I have the privilege this evening to be introducing my long-time colleague Barbara Wall.
Before I mention Barbara’s accomplishments, I thought I might share with you a story about how Barbara first became interested in First Amendment law. She doesn’t tell this story often and when you hear it you will know why.
When Barbara was at UVA, she signed up to be an investigative reporter for the Cavalier Daily. One of her first assignments was to write a story about the increasing number of unmarried student couples who were living together — “cohabitation” as it was called back in 1973. Barbara interviewed lots of students, some of whom she promised to keep confidential. A photographer was sent out — Barbara CLAIMS she had nothing to do with this — to take pictures of couples around the grounds to illustrate the story. When the full-page report was published, parents of the students were furious. Calls were made to the president’s office and one parent — a lawyer — threatened to sue the University and to subpoena the reporter for her sources. Fortunately, the university had a good media lawyer who convinced the parents that a suit would be unsuccessful. But Barbara learned early how important First Amendment advocacy is to good journalism.
After graduating from law school, Barbara landed a job with one of the top media law firms in New York City. But after six years there, her husband Chris was transferred to DC. Barbara was reluctant to leave a practice she loved, but Gannett was moving its headquarters from Rochester to Washington and was looking for lawyers. The rest, as they say, is history.
Over the years, Barbara has worked with reporters, editors, producers and news directors on some of Gannett’s most important stories: with the USA TODAY reporters who exposed the dangers posed to elementary schools around the country by toxic emissions, with the Gannett News Service reporters who revealed that hundreds of child-abuse related deaths go undetected as a result of medical examiner errors, with the Louisville Courier Journal reporters who uncovered hundreds of violations of federal safety laws in Kentucky Coal mines, with the Detroit Free Press team whose relentless reporting on perjury and corruption sent the city’s mayor to jail, and with the WUSA Washington investigative team that unveiled a deadly design flaw in a popular SUV.
Reporting like this — that changes lives and builds a better world — is central to Gannett’s mission. And it could not happen without Barbara’s efforts.
- When the Gannett reporters ask for public records that might reveal incompetence or corruption, government officials don’t JUST say “here you go.” Instead, they come up with dozens of reasons why they fall within some exception to the public records law. But that’s when Barbara and her team go to court. And they do that often — as of today, Gannett has thirty active access suits around the country — and with great success. And great stories result.
- And when Gannett reporters uncover corporate wrongdoing, those companies often hire high priced lawyers to write ten-page letters threatening suit. But that’s when Barbara and her team write ten-page letters back making it clear that legal threats only make Gannett journalists redouble their efforts.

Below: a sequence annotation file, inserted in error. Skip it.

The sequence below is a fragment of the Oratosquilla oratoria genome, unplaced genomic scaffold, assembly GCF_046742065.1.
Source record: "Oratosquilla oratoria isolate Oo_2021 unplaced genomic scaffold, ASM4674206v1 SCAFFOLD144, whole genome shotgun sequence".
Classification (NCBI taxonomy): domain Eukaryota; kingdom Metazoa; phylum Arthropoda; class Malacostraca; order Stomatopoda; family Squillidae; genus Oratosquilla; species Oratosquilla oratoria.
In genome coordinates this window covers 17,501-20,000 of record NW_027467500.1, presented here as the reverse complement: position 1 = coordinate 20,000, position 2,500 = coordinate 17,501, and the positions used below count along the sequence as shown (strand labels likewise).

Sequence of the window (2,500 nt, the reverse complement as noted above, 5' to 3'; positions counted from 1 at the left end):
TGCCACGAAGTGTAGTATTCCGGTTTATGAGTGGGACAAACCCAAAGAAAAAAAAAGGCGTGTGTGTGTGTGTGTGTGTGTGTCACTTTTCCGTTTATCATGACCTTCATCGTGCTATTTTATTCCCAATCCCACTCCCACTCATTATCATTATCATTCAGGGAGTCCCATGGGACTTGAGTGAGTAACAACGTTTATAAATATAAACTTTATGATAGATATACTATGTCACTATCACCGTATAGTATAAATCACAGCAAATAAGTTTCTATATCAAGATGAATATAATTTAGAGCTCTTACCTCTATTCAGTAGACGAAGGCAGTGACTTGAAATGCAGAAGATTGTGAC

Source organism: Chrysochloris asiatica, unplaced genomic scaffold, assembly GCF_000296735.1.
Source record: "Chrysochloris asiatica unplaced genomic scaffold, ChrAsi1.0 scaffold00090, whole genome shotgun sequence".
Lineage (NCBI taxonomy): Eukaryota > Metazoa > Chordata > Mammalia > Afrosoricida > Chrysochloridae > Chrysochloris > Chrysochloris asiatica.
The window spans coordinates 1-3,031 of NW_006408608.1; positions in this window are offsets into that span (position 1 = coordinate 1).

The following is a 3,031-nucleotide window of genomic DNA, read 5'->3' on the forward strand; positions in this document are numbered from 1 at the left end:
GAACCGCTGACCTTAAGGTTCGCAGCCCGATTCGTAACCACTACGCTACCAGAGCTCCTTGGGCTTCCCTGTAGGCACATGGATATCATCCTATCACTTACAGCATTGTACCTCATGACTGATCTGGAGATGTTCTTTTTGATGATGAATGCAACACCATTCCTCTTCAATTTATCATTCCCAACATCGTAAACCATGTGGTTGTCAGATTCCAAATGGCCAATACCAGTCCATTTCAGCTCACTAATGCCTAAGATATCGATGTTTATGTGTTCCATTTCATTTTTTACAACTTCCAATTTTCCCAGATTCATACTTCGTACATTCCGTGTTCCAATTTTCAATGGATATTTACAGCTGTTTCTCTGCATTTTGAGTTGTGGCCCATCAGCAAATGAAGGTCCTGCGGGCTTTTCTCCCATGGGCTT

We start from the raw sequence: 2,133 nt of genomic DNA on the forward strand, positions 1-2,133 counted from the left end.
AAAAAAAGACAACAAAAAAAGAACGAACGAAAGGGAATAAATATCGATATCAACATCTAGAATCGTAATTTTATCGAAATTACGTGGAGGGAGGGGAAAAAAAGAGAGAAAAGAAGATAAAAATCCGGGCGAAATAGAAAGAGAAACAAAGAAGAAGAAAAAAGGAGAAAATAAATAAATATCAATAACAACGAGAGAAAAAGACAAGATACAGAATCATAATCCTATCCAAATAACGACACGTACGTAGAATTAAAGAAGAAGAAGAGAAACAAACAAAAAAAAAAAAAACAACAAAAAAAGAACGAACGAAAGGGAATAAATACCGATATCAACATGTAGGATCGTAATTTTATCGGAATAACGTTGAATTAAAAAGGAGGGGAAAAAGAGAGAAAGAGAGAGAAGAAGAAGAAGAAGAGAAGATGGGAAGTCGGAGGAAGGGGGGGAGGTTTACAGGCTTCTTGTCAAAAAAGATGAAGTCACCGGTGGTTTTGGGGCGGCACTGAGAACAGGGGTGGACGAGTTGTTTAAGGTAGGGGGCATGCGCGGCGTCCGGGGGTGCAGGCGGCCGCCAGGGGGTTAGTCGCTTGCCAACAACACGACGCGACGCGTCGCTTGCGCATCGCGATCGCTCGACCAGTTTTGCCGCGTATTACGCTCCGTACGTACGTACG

- And once stories are published, Gannett reporters are sometimes subpoenaed to reveal their sources. That’s when Barbara and her team go to court to get the subpoenas quashed, because if we don’t protect our confidential sources, we won’t have any in the future.
- And, of course, after critical reports are published, we often face lawsuits claiming libel or false light. That’s when Barbara and her team fight those tooth and nail to defend our good journalism.
Now to prepare my introduction of Barbara tonight, I polled some folks around Gannett to get a read on their views on Barbara’s contributions.
One Gannett editor — Kathy Spurlock — responded by wondering if Barbara sleeps, noting that she’s consulted with Barbara in the middle of the day, the middle of the night, and well before her first cup of coffee.
According to Ellen Crooke at WXIA in Atlanta, Barbara never got the memo that says corporate lawyers are supposed to say no. Instead, “she flips that stereotype on its head.” Barbara’s mission has been 'how do we get this story to air?' “Barbara isn’t afraid of the fight because she teaches us as journalists to be forthright and unquestionably accurate.”
Gannett Broadcast’s news VP Rob Mennie says our news directors look forward to conversations with Barbara, and notes that she can be a “pit bull if a lawyer threatens one of our stations — she loves the fight.”
And Barbara is relentless. As former USA TODAY editor John Hillkirk notes, when USA TODAY freelance reporter Claire Gillis was taken hostage in Libya, Barbara worked night and day to secure her release. John describes Barbara’s tireless efforts as “nothing short of unbelievable” and “so far beyond the call of duty that it almost leaves you speechless.”
Detroit Free Press editor Paul Anger puts it this way: “What’s the most assuring sound in the world? Barbara’s voice on the phone.”
Count me among those who have been relieved to hear Barbara’s voice on the phone and who is deeply grateful for all that she does for Gannett and for the communities Gannett has the privilege to serve.